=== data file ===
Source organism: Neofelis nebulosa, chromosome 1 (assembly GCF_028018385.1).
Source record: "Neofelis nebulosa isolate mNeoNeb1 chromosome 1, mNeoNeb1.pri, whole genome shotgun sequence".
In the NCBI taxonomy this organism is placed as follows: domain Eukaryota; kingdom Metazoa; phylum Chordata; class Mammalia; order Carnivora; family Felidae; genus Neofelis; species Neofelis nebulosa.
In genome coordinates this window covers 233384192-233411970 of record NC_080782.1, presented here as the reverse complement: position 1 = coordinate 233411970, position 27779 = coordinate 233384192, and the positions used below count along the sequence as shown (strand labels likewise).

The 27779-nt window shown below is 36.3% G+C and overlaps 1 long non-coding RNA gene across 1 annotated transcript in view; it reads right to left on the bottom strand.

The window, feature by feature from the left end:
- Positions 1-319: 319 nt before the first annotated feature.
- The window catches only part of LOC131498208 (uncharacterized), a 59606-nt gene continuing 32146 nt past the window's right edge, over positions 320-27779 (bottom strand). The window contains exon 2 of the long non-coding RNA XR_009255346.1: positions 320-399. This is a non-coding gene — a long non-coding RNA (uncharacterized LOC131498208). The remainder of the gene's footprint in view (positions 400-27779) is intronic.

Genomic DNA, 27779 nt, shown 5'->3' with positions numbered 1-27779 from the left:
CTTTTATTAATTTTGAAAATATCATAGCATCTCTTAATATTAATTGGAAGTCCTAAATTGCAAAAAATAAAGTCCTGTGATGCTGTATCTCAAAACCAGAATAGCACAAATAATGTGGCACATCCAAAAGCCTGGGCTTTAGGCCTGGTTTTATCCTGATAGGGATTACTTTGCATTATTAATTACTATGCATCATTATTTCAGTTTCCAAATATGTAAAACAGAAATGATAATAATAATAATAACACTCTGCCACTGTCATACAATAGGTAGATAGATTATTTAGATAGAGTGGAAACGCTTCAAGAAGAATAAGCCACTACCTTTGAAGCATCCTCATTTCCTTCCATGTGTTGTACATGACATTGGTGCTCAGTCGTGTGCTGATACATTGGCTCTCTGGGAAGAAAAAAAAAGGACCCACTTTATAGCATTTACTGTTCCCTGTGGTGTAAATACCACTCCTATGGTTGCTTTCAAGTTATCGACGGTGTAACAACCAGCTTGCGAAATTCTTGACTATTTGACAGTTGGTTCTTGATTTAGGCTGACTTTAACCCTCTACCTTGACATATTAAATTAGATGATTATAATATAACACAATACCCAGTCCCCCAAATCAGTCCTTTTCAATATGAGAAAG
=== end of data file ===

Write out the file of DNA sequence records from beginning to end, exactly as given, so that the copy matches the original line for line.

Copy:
Source organism: Neofelis nebulosa, chromosome 1 (assembly GCF_028018385.1).
Source record: "Neofelis nebulosa isolate mNeoNeb1 chromosome 1, mNeoNeb1.pri, whole genome shotgun sequence".
In the NCBI taxonomy this organism is placed as follows: domain Eukaryota; kingdom Metazoa; phylum Chordata; class Mammalia; order Carnivora; family Felidae; genus Neofelis; species Neofelis nebulosa.
In genome coordinates this window covers 233384192-233411970 of record NC_080782.1, presented here as the reverse complement: position 1 = coordinate 233411970, position 27779 = coordinate 233384192, and the positions used below count along the sequence as shown (strand labels likewise).

The 27779-nt window shown below is 36.3% G+C and overlaps 1 long non-coding RNA gene across 1 annotated transcript in view; it reads right to left on the bottom strand.

The window, feature by feature from the left end:
- Positions 1-319: 319 nt before the first annotated feature.
- The window catches only part of LOC131498208 (uncharacterized), a 59606-nt gene continuing 32146 nt past the window's right edge, over positions 320-27779 (bottom strand). The window contains exon 2 of the long non-coding RNA XR_009255346.1: positions 320-399. This is a non-coding gene — a long non-coding RNA (uncharacterized LOC131498208). The remainder of the gene's footprint in view (positions 400-27779) is intronic.

Genomic DNA, 27779 nt, shown 5'->3' with positions numbered 1-27779 from the left:
CTTTTATTAATTTTGAAAATATCATAGCATCTCTTAATATTAATTGGAAGTCCTAAATTGCAAAAAATAAAGTCCTGTGATGCTGTATCTCAAAACCAGAATAGCACAAATAATGTGGCACATCCAAAAGCCTGGGCTTTAGGCCTGGTTTTATCCTGATAGGGATTACTTTGCATTATTAATTACTATGCATCATTATTTCAGTTTCCAAATATGTAAAACAGAAATGATAATAATAATAATAACACTCTGCCACTGTCATACAATAGGTAGATAGATTATTTAGATAGAGTGGAAACGCTTCAAGAAGAATAAGCCACTACCTTTGAAGCATCCTCATTTCCTTCCATGTGTTGTACATGACATTGGTGCTCAGTCGTGTGCTGATACATTGGCTCTCTGGGAAGAAAAAAAAAGGACCCACTTTATAGCATTTACTGTTCCCTGTGGTGTAAATACCACTCCTATGGTTGCTTTCAAGTTATCGACGGTGTAACAACCAGCTTGCGAAATTCTTGACTATTTGACAGTTGGTTCTTGATTTAGGCTGACTTTAACCCTCTACCTTGACATATTAAATTAGATGATTATAATATAACACAATACCCAGTCCCCCAAATCAGTCCTTTTCAATATGAGAAAG